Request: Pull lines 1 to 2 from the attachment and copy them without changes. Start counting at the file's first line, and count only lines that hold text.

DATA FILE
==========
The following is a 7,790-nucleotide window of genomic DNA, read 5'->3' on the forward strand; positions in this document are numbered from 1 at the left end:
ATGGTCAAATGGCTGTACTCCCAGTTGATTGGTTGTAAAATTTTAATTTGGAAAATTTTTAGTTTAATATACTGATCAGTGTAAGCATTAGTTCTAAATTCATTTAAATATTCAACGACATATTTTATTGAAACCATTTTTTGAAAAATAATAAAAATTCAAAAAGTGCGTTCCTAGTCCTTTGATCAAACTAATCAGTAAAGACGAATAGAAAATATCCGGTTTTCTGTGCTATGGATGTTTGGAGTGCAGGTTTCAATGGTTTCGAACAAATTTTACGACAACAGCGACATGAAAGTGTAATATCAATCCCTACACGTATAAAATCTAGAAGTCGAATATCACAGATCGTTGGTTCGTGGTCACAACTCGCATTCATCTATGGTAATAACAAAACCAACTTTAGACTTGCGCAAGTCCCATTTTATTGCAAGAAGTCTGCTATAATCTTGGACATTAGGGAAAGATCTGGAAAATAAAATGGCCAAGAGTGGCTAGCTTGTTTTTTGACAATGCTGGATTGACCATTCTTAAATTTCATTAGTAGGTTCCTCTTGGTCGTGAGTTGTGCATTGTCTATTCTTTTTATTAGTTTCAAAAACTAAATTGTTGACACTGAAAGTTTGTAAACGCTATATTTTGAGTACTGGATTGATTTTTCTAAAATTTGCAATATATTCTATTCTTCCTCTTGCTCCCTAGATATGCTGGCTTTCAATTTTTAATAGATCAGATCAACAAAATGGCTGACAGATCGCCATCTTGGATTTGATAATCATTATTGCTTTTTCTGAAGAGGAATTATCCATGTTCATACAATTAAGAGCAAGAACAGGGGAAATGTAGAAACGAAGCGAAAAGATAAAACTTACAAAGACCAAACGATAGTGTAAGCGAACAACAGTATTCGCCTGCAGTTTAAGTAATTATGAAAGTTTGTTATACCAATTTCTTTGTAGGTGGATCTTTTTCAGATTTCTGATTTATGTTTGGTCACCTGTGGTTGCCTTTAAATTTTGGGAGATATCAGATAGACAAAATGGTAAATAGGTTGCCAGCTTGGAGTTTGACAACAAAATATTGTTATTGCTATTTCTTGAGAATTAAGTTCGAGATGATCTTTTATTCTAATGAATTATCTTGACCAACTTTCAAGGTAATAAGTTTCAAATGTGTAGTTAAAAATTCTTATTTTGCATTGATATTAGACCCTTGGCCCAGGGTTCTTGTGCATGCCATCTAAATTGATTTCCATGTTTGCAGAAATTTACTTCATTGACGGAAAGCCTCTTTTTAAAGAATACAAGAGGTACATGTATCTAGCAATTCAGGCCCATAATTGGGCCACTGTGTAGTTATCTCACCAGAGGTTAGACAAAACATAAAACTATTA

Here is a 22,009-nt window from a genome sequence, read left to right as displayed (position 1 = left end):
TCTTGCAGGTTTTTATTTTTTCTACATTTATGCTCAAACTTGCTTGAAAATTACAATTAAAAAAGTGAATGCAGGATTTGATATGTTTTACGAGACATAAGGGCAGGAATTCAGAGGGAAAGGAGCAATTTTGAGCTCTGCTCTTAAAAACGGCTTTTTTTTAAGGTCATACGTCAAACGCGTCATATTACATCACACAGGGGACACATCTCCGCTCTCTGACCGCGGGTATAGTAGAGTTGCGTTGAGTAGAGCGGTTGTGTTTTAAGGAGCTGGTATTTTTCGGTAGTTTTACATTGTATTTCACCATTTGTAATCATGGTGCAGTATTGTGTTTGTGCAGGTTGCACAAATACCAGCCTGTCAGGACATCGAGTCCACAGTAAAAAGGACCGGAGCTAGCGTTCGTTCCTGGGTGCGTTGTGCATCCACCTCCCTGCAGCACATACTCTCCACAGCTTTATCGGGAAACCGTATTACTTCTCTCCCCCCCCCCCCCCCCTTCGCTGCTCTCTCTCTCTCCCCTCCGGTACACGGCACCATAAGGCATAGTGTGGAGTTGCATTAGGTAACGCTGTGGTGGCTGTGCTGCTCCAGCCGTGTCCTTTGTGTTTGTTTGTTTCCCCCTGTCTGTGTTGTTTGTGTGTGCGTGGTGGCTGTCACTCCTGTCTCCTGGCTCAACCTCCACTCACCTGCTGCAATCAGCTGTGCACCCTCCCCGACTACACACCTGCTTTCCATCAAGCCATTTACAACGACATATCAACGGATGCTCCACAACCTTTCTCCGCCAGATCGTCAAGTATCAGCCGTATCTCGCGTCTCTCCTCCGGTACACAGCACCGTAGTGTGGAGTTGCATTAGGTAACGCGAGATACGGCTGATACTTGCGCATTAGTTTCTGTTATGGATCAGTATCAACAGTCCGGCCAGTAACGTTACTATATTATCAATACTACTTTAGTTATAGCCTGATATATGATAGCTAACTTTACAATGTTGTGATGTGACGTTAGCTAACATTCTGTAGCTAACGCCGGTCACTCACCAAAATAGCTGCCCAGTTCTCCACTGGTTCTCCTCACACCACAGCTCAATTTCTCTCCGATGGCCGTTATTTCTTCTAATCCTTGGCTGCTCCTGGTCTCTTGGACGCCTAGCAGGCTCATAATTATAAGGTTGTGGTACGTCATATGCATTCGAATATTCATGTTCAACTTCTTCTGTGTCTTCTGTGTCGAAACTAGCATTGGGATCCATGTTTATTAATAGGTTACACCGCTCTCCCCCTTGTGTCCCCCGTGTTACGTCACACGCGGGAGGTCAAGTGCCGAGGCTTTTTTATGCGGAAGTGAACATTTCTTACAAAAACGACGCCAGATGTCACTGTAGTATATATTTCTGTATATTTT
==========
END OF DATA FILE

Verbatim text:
The following is a 7,790-nucleotide window of genomic DNA, read 5'->3' on the forward strand; positions in this document are numbered from 1 at the left end:
ATGGTCAAATGGCTGTACTCCCAGTTGATTGGTTGTAAAATTTTAATTTGGAAAATTTTTAGTTTAATATACTGATCAGTGTAAGCATTAGTTCTAAATTCATTTAAATATTCAACGACATATTTTATTGAAACCATTTTTTGAAAAATAATAAAAATTCAAAAAGTGCGTTCCTAGTCCTTTGATCAAACTAATCAGTAAAGACGAATAGAAAATATCCGGTTTTCTGTGCTATGGATGTTTGGAGTGCAGGTTTCAATGGTTTCGAACAAATTTTACGACAACAGCGACATGAAAGTGTAATATCAATCCCTACACGTATAAAATCTAGAAGTCGAATATCACAGATCGTTGGTTCGTGGTCACAACTCGCATTCATCTATGGTAATAACAAAACCAACTTTAGACTTGCGCAAGTCCCATTTTATTGCAAGAAGTCTGCTATAATCTTGGACATTAGGGAAAGATCTGGAAAATAAAATGGCCAAGAGTGGCTAGCTTGTTTTTTGACAATGCTGGATTGACCATTCTTAAATTTCATTAGTAGGTTCCTCTTGGTCGTGAGTTGTGCATTGTCTATTCTTTTTATTAGTTTCAAAAACTAAATTGTTGACACTGAAAGTTTGTAAACGCTATATTTTGAGTACTGGATTGATTTTTCTAAAATTTGCAATATATTCTATTCTTCCTCTTGCTCCCTAGATATGCTGGCTTTCAATTTTTAATAGATCAGATCAACAAAATGGCTGACAGATCGCCATCTTGGATTTGATAATCATTATTGCTTTTTCTGAAGAGGAATTATCCATGTTCATACAATTAAGAGCAAGAACAGGGGAAATGTAGAAACGAAGCGAAAAGATAAAACTTACAAAGACCAAACGATAGTGTAAGCGAACAACAGTATTCGCCTGCAGTTTAAGTAATTATGAAAGTTTGTTATACCAATTTCTTTGTAGGTGGATCTTTTTCAGATTTCTGATTTATGTTTGGTCACCTGTGGTTGCCTTTAAATTTTGGGAGATATCAGATAGACAAAATGGTAAATAGGTTGCCAGCTTGGAGTTTGACAACAAAATATTGTTATTGCTATTTCTTGAGAATTAAGTTCGAGATGATCTTTTATTCTAATGAATTATCTTGACCAACTTTCAAGGTAATAAGTTTCAAATGTGTAGTTAAAAATTCTTATTTTGCATTGATATTAGACCCTTGGCCCAGGGTTCTTGTGCATGCCATCTAAATTGATTTCCATGTTTGCAGAAATTTACTTCATTGACGGAAAGCCTCTTTTTAAAGAATACAAGAGGTACATGTATCTAGCAATTCAGGCCCATAATTGGGCCACTGTGTAGTTATCTCACCAGAGGTTAGACAAAACATAAAACTATTA